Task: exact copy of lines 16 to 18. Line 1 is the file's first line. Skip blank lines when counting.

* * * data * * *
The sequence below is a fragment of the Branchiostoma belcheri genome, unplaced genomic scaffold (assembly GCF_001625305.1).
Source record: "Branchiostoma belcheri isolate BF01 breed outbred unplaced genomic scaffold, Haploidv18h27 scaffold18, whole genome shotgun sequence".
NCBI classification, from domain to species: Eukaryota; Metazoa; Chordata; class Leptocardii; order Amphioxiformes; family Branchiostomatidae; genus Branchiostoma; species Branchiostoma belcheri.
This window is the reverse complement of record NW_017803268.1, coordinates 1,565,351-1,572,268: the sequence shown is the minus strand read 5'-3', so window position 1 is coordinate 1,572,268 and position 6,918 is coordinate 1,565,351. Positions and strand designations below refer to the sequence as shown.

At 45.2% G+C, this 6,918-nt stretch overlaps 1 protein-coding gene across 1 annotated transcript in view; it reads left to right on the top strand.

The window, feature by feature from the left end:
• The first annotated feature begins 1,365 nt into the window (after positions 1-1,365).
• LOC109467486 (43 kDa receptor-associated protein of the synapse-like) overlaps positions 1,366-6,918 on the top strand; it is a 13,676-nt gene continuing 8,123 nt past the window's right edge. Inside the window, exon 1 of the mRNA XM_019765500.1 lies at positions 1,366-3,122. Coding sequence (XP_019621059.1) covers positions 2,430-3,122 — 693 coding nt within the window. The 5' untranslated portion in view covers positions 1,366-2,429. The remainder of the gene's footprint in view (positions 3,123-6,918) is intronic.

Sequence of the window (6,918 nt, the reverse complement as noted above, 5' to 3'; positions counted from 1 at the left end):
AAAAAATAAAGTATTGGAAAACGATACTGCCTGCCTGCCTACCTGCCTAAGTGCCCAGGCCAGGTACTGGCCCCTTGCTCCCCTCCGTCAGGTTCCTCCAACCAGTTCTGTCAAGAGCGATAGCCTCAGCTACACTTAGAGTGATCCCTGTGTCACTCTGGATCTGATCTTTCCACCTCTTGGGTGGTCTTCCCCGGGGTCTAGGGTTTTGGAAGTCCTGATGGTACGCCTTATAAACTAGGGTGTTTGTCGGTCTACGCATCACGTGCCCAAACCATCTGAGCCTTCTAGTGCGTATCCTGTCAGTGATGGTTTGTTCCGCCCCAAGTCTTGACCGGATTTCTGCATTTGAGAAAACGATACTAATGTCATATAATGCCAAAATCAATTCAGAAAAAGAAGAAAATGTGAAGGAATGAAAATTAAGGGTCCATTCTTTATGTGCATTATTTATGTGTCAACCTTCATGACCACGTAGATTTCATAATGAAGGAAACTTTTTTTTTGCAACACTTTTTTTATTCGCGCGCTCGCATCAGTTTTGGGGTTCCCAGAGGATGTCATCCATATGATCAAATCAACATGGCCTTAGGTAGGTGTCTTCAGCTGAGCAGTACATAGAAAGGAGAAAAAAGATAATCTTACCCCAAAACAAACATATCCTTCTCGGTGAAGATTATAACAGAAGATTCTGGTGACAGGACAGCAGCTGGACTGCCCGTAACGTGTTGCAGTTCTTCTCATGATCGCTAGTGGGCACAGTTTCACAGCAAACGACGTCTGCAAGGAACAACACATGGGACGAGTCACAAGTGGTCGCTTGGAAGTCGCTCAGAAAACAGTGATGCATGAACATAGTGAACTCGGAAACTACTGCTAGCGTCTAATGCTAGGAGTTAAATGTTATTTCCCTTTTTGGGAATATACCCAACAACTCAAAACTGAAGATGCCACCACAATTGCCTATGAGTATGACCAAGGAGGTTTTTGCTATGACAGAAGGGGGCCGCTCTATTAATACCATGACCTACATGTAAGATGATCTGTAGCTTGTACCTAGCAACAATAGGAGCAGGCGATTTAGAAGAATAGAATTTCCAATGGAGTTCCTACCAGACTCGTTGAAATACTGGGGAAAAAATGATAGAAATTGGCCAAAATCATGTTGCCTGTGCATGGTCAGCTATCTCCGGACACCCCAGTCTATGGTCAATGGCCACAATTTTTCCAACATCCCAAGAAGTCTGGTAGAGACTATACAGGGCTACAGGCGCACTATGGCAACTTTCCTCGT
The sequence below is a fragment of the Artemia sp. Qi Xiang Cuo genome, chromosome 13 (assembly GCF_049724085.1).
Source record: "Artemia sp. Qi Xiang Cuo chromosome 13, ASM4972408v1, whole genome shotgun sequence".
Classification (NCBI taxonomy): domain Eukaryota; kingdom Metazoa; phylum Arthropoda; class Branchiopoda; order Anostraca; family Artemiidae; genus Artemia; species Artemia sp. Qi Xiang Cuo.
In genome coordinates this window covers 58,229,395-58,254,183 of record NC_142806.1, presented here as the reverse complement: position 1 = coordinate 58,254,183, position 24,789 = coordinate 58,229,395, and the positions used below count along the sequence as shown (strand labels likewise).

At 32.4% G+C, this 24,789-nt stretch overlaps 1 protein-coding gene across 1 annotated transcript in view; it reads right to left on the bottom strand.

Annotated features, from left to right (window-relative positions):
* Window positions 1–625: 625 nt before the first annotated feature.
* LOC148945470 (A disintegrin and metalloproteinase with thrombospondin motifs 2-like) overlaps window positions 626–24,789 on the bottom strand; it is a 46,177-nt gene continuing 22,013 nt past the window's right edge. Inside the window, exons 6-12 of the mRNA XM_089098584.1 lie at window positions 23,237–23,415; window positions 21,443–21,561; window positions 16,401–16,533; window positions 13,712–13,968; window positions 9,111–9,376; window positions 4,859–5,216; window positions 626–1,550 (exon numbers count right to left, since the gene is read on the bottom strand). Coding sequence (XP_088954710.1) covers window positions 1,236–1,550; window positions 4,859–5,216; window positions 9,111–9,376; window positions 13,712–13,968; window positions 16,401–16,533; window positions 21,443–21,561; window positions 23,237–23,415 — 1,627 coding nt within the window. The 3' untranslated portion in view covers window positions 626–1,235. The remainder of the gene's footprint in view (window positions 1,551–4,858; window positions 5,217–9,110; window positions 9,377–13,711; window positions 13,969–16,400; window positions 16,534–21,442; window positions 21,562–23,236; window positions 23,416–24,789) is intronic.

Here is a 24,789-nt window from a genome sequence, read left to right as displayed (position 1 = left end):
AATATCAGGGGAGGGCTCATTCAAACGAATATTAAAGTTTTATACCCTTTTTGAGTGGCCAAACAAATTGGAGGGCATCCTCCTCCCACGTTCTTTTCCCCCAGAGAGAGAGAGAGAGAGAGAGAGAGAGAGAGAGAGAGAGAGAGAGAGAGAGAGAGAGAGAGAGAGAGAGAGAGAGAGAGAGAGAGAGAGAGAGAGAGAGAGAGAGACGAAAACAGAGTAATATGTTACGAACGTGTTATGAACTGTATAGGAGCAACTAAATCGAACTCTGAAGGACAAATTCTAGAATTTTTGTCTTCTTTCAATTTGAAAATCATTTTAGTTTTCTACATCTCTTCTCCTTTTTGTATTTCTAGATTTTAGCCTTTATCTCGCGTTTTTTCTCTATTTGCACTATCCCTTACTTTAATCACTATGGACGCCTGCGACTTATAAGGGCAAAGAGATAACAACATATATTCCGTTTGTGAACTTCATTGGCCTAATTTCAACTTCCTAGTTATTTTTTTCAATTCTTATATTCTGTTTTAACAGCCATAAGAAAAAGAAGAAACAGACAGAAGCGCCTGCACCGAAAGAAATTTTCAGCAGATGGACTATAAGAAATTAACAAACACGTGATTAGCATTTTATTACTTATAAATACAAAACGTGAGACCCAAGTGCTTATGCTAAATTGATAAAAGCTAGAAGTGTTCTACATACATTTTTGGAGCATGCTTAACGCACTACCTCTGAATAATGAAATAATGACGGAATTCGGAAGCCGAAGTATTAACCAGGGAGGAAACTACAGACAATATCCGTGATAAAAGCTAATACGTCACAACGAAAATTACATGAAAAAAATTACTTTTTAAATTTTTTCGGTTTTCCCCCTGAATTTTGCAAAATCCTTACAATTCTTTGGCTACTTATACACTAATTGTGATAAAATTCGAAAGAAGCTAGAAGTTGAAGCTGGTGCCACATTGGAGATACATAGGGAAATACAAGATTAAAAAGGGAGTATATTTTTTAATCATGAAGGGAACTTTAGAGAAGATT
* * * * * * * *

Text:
Annotated features, from left to right (window-relative positions):
* Window positions 1–625: 625 nt before the first annotated feature.
* LOC148945470 (A disintegrin and metalloproteinase with thrombospondin motifs 2-like) overlaps window positions 626–24,789 on the bottom strand; it is a 46,177-nt gene continuing 22,013 nt past the window's right edge. Inside the window, exons 6-12 of the mRNA XM_089098584.1 lie at window positions 23,237–23,415; window positions 21,443–21,561; window positions 16,401–16,533; window positions 13,712–13,968; window positions 9,111–9,376; window positions 4,859–5,216; window positions 626–1,550 (exon numbers count right to left, since the gene is read on the bottom strand). Coding sequence (XP_088954710.1) covers window positions 1,236–1,550; window positions 4,859–5,216; window positions 9,111–9,376; window positions 13,712–13,968; window positions 16,401–16,533; window positions 21,443–21,561; window positions 23,237–23,415 — 1,627 coding nt within the window. The 3' untranslated portion in view covers window positions 626–1,235. The remainder of the gene's footprint in view (window positions 1,551–4,858; window positions 5,217–9,110; window positions 9,377–13,711; window positions 13,969–16,400; window positions 16,534–21,442; window positions 21,562–23,236; window positions 23,416–24,789) is intronic.